White: Yes. The team at GenomeNext and Nationwide Children’s Hospital were challenged to analyze a complete population dataset compiled by the 1,000 Genomes Consortium in one week as part of the Intel Heads In the Clouds Challenge on Amazon Web Services (AWS).  The 1000 Genomes Project is the largest publically available dataset of genomic sequences, sampled from 2,504 individuals from 26 populations around the world.

 

All 5,008 samples (2,504 whole genome sequences & 2,504 high depth exome sequences) were analyzed on GenomeNext’s Platform, leveraging its proprietary genomic sequence analysis technology (recently published in Genome Biology) operating on the AWS Cloud powered by Intel processors. The entire automated analysis process was completed in one week, with as many as 1,000 genome samples being completed per day, generating close to 100TB of processed result files. The team found there was a high-degree of correlation with the original analysis performed by the 1,000 Genomes Consortium, with additional variants potentially discovered during the analysis performed utilizing GenomeNext’s Platform.

 

Intel: What does GenomeNext’s population scale accomplishment mean?

 

White: GenomeNext believes this is the fastest, most accurate and reproducible analysis of a dataset of this magnitude. One of the benefits of this work will enable researchers and clinicians, using population scale genomic data to distinguish common genetic variation as discovered in this analysis, from rare pathogenic disease causing variants. As populations scale genomic studies become routine, GenomeNext provides a solution through which the enormous data burden of such studies can be managed and by which analysis can be automated and results shared with scientists globally through the cloud. Access to a growing and diverse repository of DNA sequence data, including the ability to integrate and analyze the data is critical to accelerating the promise of precision medicine.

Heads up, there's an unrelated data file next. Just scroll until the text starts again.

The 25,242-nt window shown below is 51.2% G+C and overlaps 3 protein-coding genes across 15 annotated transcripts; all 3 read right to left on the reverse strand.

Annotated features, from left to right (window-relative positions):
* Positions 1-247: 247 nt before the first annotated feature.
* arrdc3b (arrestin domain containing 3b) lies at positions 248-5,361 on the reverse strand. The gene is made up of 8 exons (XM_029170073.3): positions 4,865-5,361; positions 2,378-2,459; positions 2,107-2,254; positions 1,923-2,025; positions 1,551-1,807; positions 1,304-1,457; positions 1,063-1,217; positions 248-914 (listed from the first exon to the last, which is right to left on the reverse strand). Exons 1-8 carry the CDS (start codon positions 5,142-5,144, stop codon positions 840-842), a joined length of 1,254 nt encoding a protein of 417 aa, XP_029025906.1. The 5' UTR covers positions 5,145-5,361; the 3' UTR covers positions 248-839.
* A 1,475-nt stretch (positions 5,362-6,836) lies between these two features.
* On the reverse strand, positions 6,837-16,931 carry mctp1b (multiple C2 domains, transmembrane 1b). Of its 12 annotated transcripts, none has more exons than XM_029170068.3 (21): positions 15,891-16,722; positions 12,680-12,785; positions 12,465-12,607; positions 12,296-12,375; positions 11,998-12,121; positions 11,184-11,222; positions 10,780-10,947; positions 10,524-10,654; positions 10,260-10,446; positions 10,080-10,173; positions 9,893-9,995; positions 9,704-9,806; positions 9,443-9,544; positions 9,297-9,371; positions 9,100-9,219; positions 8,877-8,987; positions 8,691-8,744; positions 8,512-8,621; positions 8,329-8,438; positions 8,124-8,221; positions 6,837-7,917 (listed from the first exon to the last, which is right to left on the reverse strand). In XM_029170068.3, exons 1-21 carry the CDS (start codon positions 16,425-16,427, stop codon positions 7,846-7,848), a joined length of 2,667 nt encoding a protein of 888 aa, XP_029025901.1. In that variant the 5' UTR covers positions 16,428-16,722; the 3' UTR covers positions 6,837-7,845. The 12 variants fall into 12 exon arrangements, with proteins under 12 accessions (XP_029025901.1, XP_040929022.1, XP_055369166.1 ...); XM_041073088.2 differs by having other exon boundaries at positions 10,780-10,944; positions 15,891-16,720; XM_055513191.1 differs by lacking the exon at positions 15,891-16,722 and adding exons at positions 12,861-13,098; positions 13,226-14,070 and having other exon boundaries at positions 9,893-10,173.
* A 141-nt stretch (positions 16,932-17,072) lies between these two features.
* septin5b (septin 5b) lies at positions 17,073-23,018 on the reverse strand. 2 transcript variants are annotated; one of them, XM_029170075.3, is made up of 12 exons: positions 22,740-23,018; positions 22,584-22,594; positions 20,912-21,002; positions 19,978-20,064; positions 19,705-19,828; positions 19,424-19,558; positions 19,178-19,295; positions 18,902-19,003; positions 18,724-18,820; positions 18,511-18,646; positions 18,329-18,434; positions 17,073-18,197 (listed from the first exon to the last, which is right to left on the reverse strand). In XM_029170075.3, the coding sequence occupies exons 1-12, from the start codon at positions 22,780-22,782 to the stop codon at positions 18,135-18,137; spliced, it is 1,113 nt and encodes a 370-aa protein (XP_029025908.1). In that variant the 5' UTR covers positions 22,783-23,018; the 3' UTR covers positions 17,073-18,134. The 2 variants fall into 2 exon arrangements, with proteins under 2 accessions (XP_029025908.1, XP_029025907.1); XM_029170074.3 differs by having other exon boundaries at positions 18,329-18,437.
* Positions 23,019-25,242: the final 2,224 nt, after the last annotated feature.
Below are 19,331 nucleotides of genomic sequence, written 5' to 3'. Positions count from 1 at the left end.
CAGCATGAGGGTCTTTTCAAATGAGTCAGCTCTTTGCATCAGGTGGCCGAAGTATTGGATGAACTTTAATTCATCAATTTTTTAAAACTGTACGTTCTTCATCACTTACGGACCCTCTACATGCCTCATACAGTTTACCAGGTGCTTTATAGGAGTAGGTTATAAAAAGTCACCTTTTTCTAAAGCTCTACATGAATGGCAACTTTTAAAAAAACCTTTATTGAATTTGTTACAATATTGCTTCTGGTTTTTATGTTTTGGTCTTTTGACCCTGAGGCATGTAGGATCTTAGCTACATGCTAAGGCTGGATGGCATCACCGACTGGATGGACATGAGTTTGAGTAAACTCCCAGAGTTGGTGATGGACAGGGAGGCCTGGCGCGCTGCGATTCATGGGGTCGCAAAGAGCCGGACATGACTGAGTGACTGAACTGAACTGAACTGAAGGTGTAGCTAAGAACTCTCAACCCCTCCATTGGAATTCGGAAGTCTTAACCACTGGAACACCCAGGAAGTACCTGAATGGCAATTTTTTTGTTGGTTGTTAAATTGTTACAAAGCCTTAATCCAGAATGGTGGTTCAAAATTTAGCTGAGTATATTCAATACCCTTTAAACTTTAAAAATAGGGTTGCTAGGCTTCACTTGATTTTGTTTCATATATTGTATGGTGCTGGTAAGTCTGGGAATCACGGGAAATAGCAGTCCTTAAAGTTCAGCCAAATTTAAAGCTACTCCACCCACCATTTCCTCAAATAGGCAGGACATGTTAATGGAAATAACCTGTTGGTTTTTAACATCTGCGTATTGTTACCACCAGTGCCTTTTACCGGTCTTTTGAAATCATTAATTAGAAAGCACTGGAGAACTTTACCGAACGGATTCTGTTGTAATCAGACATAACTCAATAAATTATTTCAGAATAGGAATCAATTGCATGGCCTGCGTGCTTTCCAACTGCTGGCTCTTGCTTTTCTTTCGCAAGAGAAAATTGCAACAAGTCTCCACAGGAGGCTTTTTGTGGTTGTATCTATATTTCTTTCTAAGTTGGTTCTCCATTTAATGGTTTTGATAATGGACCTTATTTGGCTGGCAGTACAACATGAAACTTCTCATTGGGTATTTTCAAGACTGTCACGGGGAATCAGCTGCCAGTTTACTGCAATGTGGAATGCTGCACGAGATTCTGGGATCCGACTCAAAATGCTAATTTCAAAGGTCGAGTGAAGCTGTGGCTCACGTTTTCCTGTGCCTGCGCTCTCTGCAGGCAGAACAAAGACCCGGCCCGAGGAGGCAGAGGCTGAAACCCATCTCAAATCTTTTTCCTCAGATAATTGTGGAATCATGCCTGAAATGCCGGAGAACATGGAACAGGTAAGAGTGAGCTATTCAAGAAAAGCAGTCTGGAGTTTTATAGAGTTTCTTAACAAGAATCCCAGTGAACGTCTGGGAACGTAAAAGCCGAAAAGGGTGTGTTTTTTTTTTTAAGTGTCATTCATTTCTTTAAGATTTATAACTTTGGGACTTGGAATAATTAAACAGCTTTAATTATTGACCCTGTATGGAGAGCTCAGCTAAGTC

Our ultimate goals are to provide a global genomics platform, automate the bioinformatics workflow from sequencer to annotated results, provide a secure and regulatory compliant platform, dramatically reduce the analysis time and cost, and remove the barriers of population scale genomics.

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Experience Intel Integrated Video at NAB 2015

Today, 70 percent of US consumer Internet traffic is video, and it’s growing every day with over-the-top (OTT) providers delivering TV and movies to consumers, broadcasters and enterprises streaming live events. Cloud computing is changing the landscape for video production as well. Much of the work that used to require dedicated workstations is being moved to servers in data centers and offered remotely by cloud service providers and private cloud solutions. As a result, the landscape for content creation and delivery is undergoing significant changes. The National Association of Broadcasters (NAB) show in Las Vegas highlights these trends. And Intel will be there highlighting how we help broadcasters, distributors, and video producers step up to the challenges.